Apostrophe use: Contractions and omissions
A contraction is a shortened form of a word or group of words that omits certain letters or sounds. In a contraction, an apostrophe represents missing letters. The most common contractions are made up of verbs, auxiliaries, or modals attached to other words: “He would” = “He’d.” “I have” = “I’ve.” “They are” = “They’re.” “You cannot” = “You can’t.”
Some writers use less common contractions when they want to represent a particular style of speech. They might write somethin’ to represent the way people often don’t pronounce the final g of something in speech. Occasionally, you might see e’er (instead of ever) in poetry. And, of course, in the American South, you will probably encounter y’all (you all). Decade names are often contracted as well: the ’60s (the 1960s).
|-n’t||not||Isn’t (is not), hasn’t (has not)|
|-’re||are||They’re (they are), we’re (we are), you’re (you are)|
|-’d||had, would||She’d (she had, she would), I’d (I had, I would)|
|-’ll||will||We’ll (we will), you’ll (you will)|
|-’s||is||He’s (he is), it’s (it is)|
Contractions are usually considered to be relatively casual. If you’re writing something very formal, you may want to avoid using them except in cases like o’clock, where the full phrase (of the clock) truly is rare.
Apostrophes and possessive nouns
The rules about forming possessive nouns probably cause the most apostrophe confusion. They vary a bit, depending on what type of noun you are making into a possessive. Here are the rules of thumb:
For most singular nouns, add -’s:
For most plural nouns, add only an apostrophe:
For plural nouns that do not end in s, add -’s:
Style guides vary in their recommendations of what to do to make a singular proper noun that ends in s possessive. Some recommend adding only an apostrophe:
Others say to add -’s:
No matter which style you use, add only the apostrophe to plural proper nouns that end in s:
Use whichever style matches the style guide you use for your writing. If you don’t have a style guide, it’s OK to just pick one of the methods, as long as you don’t switch back and forth within the same document.
Apostrophes and possessive pronouns
Personal pronouns, unlike regular nouns, do not use apostrophes to form possessives. Most writers don’t have trouble with the possessive pronouns my, mine, his, her, and our. It’s your, yours, hers, its, ours, their, and theirs that tend to cause the confusion. The relative possessive pronoun whose is also frequently the victim of apostrophe abuse. Note that none of these forms use an apostrophe. In fact, for some of these pronouns, adding an apostrophe forms a contraction instead of a possessive (see the table above).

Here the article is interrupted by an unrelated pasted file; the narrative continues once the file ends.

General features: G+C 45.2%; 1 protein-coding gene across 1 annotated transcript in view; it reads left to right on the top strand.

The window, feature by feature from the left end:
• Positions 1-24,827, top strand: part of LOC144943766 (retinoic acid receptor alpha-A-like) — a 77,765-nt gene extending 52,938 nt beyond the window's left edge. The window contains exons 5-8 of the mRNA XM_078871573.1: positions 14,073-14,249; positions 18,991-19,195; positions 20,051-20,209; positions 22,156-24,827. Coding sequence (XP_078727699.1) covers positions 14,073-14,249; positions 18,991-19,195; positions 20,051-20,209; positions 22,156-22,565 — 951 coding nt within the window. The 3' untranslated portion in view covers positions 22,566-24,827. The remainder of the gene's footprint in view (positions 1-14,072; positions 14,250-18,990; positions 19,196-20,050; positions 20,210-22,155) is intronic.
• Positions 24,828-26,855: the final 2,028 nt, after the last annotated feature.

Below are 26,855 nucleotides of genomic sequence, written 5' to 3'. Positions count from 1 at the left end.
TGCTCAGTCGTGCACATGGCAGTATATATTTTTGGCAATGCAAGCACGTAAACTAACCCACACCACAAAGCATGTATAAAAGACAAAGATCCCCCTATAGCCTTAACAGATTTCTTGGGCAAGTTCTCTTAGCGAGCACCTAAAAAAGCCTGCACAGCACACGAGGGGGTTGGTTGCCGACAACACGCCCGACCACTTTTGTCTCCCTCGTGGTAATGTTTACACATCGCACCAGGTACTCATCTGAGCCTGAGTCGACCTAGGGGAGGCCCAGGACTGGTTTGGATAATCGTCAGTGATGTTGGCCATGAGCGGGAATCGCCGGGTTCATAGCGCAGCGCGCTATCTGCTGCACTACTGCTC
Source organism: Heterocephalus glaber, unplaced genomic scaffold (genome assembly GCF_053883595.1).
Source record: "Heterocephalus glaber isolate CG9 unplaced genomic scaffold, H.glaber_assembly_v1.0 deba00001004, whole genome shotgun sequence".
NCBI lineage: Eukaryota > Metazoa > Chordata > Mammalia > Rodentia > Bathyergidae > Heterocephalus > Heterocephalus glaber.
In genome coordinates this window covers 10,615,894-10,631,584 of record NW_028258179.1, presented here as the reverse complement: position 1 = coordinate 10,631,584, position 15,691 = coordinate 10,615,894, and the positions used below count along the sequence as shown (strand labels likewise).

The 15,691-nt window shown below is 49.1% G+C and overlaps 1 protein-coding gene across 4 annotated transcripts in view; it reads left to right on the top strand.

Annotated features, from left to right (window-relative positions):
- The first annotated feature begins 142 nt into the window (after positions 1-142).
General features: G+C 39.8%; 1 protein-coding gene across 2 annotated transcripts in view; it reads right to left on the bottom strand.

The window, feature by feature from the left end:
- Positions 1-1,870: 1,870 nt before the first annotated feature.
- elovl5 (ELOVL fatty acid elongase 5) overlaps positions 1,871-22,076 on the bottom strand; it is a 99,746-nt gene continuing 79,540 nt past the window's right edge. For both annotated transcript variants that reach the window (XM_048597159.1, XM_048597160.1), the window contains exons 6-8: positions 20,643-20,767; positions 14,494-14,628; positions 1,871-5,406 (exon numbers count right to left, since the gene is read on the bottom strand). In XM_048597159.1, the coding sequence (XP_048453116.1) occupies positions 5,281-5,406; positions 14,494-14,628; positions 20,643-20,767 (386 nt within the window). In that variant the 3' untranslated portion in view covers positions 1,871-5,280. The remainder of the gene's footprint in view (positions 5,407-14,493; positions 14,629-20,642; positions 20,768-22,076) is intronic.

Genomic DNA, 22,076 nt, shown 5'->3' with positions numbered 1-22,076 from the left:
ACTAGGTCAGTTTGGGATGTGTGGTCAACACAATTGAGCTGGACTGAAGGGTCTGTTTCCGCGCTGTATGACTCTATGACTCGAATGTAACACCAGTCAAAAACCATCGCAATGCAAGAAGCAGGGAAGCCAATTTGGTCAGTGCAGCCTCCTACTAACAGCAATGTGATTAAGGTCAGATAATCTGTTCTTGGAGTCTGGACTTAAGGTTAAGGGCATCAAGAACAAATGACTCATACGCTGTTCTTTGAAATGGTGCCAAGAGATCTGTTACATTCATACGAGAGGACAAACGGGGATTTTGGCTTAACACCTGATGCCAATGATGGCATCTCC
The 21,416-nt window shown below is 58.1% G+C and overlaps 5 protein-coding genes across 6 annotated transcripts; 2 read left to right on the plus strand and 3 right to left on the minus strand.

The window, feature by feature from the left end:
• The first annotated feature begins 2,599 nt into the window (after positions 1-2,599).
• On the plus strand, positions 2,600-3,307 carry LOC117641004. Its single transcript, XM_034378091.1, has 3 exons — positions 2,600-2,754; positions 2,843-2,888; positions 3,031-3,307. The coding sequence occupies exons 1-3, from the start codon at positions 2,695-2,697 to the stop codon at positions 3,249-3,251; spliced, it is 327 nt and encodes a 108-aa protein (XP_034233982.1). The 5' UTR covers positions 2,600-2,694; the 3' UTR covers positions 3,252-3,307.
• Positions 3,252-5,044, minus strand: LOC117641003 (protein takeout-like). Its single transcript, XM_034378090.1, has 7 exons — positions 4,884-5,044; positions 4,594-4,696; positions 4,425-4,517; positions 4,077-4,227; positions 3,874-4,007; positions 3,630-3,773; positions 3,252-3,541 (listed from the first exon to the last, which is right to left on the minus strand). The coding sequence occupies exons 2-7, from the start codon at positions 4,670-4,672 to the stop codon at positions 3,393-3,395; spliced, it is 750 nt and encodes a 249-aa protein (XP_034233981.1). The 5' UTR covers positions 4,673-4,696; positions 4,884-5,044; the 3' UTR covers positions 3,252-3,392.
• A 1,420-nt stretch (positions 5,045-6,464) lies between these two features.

|Pronoun||Possessive Pronoun||Absolute (Independent) Form|
Apostrophes and joint possession
What do you do with the apostrophe when you’re talking about things that belong to more than one person? When one thing belongs to two or more people jointly, make only the final name possessive:
When you’re talking about separate things that belong to different people but you’re discussing the things together, make all the names possessive:
Using possessive personal pronouns in joint constructions often sounds awkward (You have their and my gratitude). Usually, the best solution is to rephrase the sentence to avoid the joint construction (You have our gratitude or You have their gratitude and mine).
Apostrophes and plurals
Using an unnecessary apostrophe to form the plural of a noun is a very common mistake. Sometimes, it’s called the grocer’s apostrophe because of how frequently it is spotted in grocery store advertisements (3 orange’s for $1!). Don’t do it! With very few exceptions, apostrophes do not make nouns plural.
The one notable exception to this rule is the plural form of lowercase letters, which are formed with an apostrophe to prevent misreading:
Apostrophes with surrounding punctuation
In the second example, take note of the apostrophe at the beginning of ’twas. Apostrophes that fall at the beginning of a contraction are often mistyped as left-hand single quotation marks, when the apostrophe is actually identical to the right-hand single quotation mark. Word processors tend to do this by default, as they assume you are beginning a quote. Keep this in mind, especially when you are writing about specific decades, such as the ’60s or the ’90s.
When to check a style guide
Sooner or later, you’ll come across a phrase that sounds fine out loud but looks weird on paper because of apostrophes. Do’s and don’ts? Dos and don’ts? Do’s and don’t’s? For cases like these, it’s best to check a comprehensive style guide, such as The Chicago Manual of Style or the The Associated Press Stylebook (it’s do’s and don’ts, according to AP). A good dictionary may also be able to offer you some guidance. If you can’t find a precedent, it’s probably best to use a different word or phrase; unduly creative apostrophe use will inevitably distract your readers.